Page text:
Terminological inexactitude is a phrase introduced in 1906 by British politician Winston Churchill. It is used as a euphemism or circumlocution meaning a lie, an untruth, or a substantially correct but technically inaccurate statement.
Churchill first used the phrase following the 1906 election. Speaking in the House of Commons on 22 February 1906 as Under-Secretary of the Colonial Office, he had occasion to repeat what he had said during the campaign. When asked that day whether the Government was condoning slavery of Chinese labourers in the Transvaal, Churchill replied:
The conditions of the Transvaal ordinance ... cannot in the opinion of His Majesty's Government be classified as slavery; at least, that word in its full sense could not be applied without a risk of terminological inexactitude.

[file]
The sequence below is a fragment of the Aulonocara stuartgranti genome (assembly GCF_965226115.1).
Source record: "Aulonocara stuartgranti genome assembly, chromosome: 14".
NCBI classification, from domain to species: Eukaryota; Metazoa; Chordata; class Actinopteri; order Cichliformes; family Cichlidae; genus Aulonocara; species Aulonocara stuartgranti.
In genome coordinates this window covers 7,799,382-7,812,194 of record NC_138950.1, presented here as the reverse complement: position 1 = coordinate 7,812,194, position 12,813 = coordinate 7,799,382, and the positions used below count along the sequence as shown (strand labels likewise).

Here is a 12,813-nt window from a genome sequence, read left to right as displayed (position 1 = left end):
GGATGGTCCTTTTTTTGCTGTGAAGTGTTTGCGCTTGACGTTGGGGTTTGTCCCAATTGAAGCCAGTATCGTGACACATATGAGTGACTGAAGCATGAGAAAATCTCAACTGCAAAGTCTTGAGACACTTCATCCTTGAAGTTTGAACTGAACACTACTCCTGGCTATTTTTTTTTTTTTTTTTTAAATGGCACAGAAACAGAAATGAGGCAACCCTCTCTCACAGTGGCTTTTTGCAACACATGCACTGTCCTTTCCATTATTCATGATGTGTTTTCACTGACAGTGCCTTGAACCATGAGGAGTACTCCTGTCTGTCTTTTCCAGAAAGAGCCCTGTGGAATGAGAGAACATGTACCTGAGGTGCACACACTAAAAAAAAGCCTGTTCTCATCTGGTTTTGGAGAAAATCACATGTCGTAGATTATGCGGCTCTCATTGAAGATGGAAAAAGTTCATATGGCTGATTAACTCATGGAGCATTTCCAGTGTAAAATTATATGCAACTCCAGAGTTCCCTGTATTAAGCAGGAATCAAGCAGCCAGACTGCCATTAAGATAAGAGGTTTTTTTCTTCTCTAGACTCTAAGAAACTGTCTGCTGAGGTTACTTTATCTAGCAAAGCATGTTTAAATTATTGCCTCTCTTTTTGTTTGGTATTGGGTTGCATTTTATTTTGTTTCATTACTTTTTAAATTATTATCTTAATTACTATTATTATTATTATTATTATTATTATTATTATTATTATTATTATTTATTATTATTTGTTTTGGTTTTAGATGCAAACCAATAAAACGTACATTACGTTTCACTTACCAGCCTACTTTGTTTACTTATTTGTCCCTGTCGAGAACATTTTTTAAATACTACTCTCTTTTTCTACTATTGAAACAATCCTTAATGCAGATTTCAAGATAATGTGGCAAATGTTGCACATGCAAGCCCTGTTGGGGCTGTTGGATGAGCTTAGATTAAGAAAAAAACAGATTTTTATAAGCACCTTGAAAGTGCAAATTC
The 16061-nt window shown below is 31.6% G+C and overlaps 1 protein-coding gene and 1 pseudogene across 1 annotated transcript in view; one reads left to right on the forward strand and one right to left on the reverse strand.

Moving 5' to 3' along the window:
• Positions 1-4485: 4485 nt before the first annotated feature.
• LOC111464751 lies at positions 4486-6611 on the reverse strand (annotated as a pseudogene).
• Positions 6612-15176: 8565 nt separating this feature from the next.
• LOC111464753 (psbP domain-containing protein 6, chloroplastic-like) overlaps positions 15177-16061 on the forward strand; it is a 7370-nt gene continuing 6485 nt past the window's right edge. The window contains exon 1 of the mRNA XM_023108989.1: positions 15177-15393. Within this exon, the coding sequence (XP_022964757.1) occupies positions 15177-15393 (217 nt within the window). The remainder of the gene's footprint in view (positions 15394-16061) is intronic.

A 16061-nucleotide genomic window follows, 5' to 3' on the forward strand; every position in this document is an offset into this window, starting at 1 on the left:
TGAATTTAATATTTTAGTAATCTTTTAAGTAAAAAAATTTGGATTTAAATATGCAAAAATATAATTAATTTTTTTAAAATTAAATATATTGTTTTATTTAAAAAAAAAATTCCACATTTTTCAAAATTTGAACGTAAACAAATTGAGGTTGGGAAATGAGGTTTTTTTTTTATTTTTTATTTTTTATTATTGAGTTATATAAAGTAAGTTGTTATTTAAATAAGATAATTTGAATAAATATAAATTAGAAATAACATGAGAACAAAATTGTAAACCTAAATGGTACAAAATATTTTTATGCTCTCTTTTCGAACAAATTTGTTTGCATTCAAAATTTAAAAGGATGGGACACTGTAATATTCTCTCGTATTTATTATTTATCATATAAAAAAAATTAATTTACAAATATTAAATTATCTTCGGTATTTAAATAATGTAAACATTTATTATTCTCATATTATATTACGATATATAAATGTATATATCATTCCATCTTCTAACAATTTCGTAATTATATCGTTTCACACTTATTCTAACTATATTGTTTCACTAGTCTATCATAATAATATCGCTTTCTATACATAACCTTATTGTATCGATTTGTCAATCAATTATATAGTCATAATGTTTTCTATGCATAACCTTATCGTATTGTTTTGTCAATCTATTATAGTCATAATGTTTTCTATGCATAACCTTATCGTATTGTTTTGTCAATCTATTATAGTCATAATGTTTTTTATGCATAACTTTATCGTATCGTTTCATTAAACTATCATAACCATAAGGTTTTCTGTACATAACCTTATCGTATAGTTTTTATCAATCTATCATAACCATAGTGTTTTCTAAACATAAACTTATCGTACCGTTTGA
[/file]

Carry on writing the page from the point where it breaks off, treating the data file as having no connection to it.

It has been used as a euphemism for a lie in the House of Commons, as to accuse another member of lying would be considered unparliamentary.
In more recent times, the term was used by Conservative MP Jacob Rees-Mogg to the Leader of the Opposition, Jeremy Corbyn over an accusation that Rees-Mogg's company had moved a hedge fund into the Eurozone despite his being in favour of Brexit.
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- "Jacob Rees-Mogg accuses Jeremy Corbyn of 'terminological inexactitude' for Brexit jibe". Sky News. Retrieved 13 September 2018.
- "Rees-Mogg on 'terminological inexactitude'". BBC News. Retrieved 13 September 2018.
- Smith, Mikey (27 June 2018). "Jacob Rees-Mogg accused Jeremy Corbyn of 'peddling false news' – here's why". mirror. Retrieved 13 September 2018.
- Rees, Nigel (ed.) (1984). Sayings of the Century. London : Allen & Unwin. ISBN 0048080489
- Plato, The Laws (ca. 350 BC) Book 9